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Building Evidence-Based Arguments - Grade 9: “What is the virtue of a proportional response?”

Odell Education

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Note that this resource was reviewed during the Spring 2014 review period. The resource may or may not have been updated since the review. Check with the content creator to see if there is a more recent version available.


This resource was reviewed by OSPI in Spring 2014. Learn more about the review process and the data analysis approach.

Background from OER Project Review Team
Odell Education is an organization of educational specialists focusing their efforts on the implementation of the Common Core State Standards. This unit is part of the Developing Core Proficiencies Curriculum funded by the USNY (New York) Regents Research Fund.

EQuIP (Learn more)

Exemplar if improved (10.8)
Chart with scale of 'meets criteria' from 0 (None) to 3 (All). Alignment: 3.0, Key Shifts in the CCSS: 3.0, Instructional Supports: 2.25, Assessment: 2.5.

Achieve OER (Learn more)

Chart with scale from 0 (Weak) to 3 (Superior). Explanation: 2.5, Interactivity: 0.0, Exercises: 2.75, Deeper Learning: 3.0.

See standard error chart for the review scoring

Reviewer Comments (Learn more)

Minor (1.3)

Comments/Ideal Use:

This unit is well-structured in five parts that builds the student's ability to write an evidence-based argument by building knowledge of content and argument and through the writing process.

Teachers at this level must be well trained in argument themselves. This unit offers support and background information, but making it come to life will require adequate preparation of the teacher in both content and argument. The amount of time will depend on the experience and background of the teacher and whether the unit is used in the series or is stand-alone. As with all units with rigorous content, teachers will need to build their own background knowledge in preparing for this unit, but this unit gives them the framework and materials to do so.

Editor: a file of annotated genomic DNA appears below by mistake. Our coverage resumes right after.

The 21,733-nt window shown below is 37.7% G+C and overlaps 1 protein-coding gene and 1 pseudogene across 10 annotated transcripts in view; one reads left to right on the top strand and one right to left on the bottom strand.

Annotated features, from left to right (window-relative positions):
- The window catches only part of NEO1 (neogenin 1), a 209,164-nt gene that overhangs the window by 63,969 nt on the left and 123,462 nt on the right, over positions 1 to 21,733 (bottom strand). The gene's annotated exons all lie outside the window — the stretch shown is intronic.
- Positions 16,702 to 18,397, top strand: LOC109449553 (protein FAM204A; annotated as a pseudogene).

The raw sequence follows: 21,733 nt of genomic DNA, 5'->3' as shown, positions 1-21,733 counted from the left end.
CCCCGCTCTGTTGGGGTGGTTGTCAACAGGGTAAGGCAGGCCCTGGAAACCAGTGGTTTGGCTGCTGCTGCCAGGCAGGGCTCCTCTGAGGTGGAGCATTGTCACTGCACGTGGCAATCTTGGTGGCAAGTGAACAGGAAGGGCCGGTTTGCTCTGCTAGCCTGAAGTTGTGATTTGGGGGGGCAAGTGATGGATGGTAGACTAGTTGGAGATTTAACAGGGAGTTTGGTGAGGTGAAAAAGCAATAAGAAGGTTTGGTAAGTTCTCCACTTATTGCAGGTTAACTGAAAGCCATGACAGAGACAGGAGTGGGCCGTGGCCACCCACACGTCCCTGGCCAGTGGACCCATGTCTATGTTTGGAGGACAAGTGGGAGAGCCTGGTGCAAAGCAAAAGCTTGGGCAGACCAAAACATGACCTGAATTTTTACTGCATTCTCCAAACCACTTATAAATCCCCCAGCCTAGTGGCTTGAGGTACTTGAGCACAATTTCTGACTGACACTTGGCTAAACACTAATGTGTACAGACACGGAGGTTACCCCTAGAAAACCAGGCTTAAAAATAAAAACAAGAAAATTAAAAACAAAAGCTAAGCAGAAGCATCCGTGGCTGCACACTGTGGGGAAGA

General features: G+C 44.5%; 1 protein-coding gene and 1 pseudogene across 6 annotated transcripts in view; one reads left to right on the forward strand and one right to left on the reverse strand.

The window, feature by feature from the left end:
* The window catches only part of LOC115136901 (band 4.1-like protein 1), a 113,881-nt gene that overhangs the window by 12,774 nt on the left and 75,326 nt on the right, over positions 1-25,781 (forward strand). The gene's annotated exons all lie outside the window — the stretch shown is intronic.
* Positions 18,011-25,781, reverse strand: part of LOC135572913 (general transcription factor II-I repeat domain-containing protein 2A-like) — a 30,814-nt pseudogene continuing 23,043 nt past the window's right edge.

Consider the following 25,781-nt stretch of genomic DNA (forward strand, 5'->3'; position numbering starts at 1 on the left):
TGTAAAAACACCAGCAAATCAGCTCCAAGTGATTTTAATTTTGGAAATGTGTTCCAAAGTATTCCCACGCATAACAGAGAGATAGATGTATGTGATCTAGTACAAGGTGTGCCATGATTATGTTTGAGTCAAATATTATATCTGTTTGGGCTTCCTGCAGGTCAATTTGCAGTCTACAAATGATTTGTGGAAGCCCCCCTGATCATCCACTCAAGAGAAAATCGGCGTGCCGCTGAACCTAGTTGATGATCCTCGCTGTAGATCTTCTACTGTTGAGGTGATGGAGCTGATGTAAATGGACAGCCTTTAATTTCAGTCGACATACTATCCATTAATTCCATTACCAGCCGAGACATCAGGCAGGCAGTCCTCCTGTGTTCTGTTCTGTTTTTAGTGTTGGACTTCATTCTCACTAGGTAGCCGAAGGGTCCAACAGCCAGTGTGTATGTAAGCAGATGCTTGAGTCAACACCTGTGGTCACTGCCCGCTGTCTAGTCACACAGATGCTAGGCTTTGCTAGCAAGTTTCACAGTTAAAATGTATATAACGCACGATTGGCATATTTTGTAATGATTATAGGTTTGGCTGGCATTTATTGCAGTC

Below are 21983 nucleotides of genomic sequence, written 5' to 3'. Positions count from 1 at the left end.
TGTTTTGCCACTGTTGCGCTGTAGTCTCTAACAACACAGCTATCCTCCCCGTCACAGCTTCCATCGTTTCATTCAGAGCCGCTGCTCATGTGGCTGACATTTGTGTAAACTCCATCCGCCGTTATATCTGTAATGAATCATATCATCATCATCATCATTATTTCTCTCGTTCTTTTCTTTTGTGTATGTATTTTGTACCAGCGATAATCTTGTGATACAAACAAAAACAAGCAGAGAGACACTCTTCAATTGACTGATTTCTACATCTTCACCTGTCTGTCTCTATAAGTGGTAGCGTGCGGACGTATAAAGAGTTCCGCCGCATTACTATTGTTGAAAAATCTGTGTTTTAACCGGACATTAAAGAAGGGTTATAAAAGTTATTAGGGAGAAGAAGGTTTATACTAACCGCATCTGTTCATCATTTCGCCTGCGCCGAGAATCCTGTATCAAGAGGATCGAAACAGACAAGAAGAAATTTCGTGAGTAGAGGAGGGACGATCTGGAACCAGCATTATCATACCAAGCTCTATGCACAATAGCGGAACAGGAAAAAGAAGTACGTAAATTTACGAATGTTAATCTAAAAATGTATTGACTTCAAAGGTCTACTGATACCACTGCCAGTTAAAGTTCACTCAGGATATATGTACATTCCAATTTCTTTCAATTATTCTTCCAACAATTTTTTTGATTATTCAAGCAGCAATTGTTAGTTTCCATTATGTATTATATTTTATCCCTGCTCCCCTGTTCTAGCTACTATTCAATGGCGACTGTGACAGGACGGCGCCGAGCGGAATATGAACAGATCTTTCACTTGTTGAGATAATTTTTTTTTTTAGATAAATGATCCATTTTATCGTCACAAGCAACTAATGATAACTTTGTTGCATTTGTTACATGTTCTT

This unit is the fourth and culminating unit and would be best used as such whether with the specific units in the ODELL series or in teacher created units. It is written for 9th grade but will need to be scaffolded well supported at that or indeed any high school level. It could be used in an ELA or social studies class at any high school level.


  • Handouts and rubrics that can be used for other topics. In the introduction, the authors state that the same process can be followed for other topics and that teachers need to determine the appropriateness of this topic for their students.
  • The unit provides links to 23 texts, including articles, documents, videos, and political cartoons, which effectively build the students' background knowledge of the topic and explore many sides to the issue. The texts are engaging for high school students and, because they are written for a general adult audience, build the students college, career and life literacy skills. The texts are not organized in a progression of complexity but rather in a progression for understanding the topic. Because this is a culminating unit and because of the nature of the topic, this works. At this writing, all the texts are accessible on-line.


  • A challenge teachers will find in this unit is that teachers will need to provide additional support for ELL students or those not reading at grade level. With the variety of texts and with the inclusion of video and cartoons, the unit provides many opportunities to build the capacity of these and all students. Novice teachers may need support in this area.
  • Another concern is if this is done as a stand-alone unit. The unit builds upon the skills developed in the previous three units. It certainly can be done as a stand-alone but will take more scaffolding for the students.
  • The complexity of many of the texts may be a challenge for 9th graders especially if the previous units that lead up to this have not been taught. Text complexity levels are given but only as lexiles. Qualitative factors are not listed. However, as qualitative are often dependent on students and context, local evaluation would be best.


  • Provide a tool for qualitative analysis of texts for a given group.

Comments/Ideal Use:

This was a thoughtfully designed unit. I appreciated the self-reflection tools that were provided and the text questions students were provided to help them read text in general. These tools would be helpful for teachers in reading any text, informational or literary.